End-of-Life Decisions: Think Ahead

End-of-life-planning-statisticAlthough it can often seem unpleasant to contemplate one’s end-of-life decisions in the short-term, I strong advise my clients to consider their end-of-life wishes during estate planning.

Recently, the December 2014 issue of Consumer Reports had an article that discussed the end-of-life journey of Paul Scheier, a retired dentist who was diagnosed with lung cancer. Mr. Scheier had shared his wishes with his daughters more than a decade before he had been diagnosed: no ventilators, no resuscitations, no pain. As a result of his discussions, planning, and hospice care, he was able to die as he wished, at home surrounded by his loved ones.

The article referred to a report from the Institute of Medicine that confirmed what I had already noticed in talks with clients: “the U.S. health care system is poorly designed to deal with end-of-life concerns, particularly when it comes to considering the wishes of terminal patients.”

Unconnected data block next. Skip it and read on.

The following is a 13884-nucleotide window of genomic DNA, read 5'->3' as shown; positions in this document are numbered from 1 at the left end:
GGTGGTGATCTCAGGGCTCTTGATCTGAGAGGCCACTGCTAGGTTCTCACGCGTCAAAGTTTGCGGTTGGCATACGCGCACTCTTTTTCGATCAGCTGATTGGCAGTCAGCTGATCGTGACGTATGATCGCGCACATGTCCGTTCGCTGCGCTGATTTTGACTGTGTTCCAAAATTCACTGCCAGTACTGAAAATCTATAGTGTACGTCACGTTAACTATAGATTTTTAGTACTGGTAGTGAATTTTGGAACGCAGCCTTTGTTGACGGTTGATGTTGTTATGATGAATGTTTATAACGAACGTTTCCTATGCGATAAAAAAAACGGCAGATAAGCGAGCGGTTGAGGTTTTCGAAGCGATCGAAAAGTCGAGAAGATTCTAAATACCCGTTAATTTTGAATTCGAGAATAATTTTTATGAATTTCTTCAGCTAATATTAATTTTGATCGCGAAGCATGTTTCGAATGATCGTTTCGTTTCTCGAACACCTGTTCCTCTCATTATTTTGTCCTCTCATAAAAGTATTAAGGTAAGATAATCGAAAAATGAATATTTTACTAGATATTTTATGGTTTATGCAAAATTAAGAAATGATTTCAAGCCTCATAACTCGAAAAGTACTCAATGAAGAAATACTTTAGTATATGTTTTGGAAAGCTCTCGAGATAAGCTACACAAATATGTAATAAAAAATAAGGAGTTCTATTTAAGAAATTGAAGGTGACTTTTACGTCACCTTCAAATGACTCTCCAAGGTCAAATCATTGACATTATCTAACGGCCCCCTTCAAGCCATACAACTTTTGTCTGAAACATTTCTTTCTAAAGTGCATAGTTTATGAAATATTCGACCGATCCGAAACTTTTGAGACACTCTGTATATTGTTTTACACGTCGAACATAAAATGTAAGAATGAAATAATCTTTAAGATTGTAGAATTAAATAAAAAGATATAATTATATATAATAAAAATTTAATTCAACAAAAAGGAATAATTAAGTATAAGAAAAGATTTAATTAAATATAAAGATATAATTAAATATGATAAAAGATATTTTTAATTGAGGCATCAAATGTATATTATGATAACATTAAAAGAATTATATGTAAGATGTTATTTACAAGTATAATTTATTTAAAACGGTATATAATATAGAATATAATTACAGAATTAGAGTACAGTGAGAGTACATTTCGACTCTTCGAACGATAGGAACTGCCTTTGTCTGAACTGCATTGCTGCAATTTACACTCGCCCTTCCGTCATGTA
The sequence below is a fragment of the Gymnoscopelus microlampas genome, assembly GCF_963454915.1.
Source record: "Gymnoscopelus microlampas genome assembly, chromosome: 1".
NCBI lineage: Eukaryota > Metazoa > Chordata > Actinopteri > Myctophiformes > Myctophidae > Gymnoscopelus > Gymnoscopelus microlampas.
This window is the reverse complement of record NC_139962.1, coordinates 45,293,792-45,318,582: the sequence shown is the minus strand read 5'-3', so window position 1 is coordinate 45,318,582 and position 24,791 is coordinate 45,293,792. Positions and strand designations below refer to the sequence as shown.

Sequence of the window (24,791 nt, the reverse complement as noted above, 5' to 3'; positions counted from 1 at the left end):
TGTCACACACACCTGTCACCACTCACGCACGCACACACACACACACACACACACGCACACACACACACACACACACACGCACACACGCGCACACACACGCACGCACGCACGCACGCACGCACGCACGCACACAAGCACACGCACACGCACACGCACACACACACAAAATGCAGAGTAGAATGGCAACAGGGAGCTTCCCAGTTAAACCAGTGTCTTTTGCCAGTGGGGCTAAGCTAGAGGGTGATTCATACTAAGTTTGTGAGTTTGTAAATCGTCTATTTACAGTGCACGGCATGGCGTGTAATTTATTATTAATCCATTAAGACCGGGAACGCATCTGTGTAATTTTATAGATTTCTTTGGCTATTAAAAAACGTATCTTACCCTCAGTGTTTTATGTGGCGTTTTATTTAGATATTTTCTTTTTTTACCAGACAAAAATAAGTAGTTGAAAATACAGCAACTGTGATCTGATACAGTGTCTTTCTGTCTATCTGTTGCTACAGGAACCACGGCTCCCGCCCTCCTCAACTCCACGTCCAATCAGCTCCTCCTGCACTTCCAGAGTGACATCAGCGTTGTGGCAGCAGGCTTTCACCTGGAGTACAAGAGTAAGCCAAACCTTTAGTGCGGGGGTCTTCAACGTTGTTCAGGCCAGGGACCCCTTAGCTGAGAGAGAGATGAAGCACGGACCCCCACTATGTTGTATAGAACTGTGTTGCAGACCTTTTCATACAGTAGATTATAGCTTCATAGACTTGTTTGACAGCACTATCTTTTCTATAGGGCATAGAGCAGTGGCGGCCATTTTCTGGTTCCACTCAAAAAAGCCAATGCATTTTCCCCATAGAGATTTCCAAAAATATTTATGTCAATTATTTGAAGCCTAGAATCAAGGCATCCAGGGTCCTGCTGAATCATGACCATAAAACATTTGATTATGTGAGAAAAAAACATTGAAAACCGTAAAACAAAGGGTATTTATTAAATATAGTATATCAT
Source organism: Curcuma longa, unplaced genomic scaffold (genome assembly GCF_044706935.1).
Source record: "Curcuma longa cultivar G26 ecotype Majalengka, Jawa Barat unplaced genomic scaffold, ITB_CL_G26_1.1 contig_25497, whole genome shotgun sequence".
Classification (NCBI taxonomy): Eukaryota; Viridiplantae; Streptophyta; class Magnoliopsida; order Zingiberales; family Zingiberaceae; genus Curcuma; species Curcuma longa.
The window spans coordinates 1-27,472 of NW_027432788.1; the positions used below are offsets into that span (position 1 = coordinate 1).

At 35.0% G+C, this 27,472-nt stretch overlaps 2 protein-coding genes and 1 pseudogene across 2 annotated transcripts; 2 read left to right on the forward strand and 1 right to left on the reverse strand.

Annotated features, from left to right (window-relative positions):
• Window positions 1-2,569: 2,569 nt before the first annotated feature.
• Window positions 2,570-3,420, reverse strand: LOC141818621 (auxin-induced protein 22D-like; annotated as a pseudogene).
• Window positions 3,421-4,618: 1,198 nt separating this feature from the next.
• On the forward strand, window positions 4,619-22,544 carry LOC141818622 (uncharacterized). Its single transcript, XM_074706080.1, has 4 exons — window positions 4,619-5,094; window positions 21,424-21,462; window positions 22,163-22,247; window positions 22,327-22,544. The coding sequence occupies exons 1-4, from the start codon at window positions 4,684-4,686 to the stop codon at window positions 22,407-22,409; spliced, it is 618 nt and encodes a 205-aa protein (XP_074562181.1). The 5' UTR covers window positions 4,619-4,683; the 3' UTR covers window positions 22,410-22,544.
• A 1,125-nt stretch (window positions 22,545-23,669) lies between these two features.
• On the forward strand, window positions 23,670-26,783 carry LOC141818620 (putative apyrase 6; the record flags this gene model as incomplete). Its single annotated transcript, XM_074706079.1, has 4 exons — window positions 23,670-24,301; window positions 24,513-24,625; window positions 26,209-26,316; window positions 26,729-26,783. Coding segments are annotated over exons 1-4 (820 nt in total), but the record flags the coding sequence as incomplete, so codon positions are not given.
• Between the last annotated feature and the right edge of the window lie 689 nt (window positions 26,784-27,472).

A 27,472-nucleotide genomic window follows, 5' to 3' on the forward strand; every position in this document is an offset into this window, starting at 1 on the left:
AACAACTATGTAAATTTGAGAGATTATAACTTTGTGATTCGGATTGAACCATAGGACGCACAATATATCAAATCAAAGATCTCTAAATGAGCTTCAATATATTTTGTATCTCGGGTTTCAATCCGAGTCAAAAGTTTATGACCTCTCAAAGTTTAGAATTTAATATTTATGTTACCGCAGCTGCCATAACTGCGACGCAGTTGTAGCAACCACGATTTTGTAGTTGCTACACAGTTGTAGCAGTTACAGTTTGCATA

As a result, the article encouraged its readers to do two major steps that I recommend to all of my estate-planning clients:

  1. Create an advance directive to physicians (known as a “living will”)
  2. Draft and sign a Medical Power of Attorney, which will appoint a health care agent to make medical decisions for you if you become incapacitated.

In a Consumer Reports survey, only about one in five adults had an advance directive or a Medical Power of Attorney. Less than half of the people 65 years or older had these documents.

As the author of the article states, “Having such a plan in place eases the burden on family members and improves the odds that your passing will be under circumstances of your own choosing.”

Just as important as having a living will and medical power of attorney is making sure these documents will accessible in times of emergency. Give copies to your health care agent named in your Medical Power of Attorney, your family, and your doctors to add to your medical record.

In addition, discuss your wishes with everyone in your family, not the health care agent named in your Medical Power of Attorney. Although disagreements among family members about treatment choices may not be common, it is best to get everyone on the “same page,” as they may have different opinions regarding your care if the living will is activated.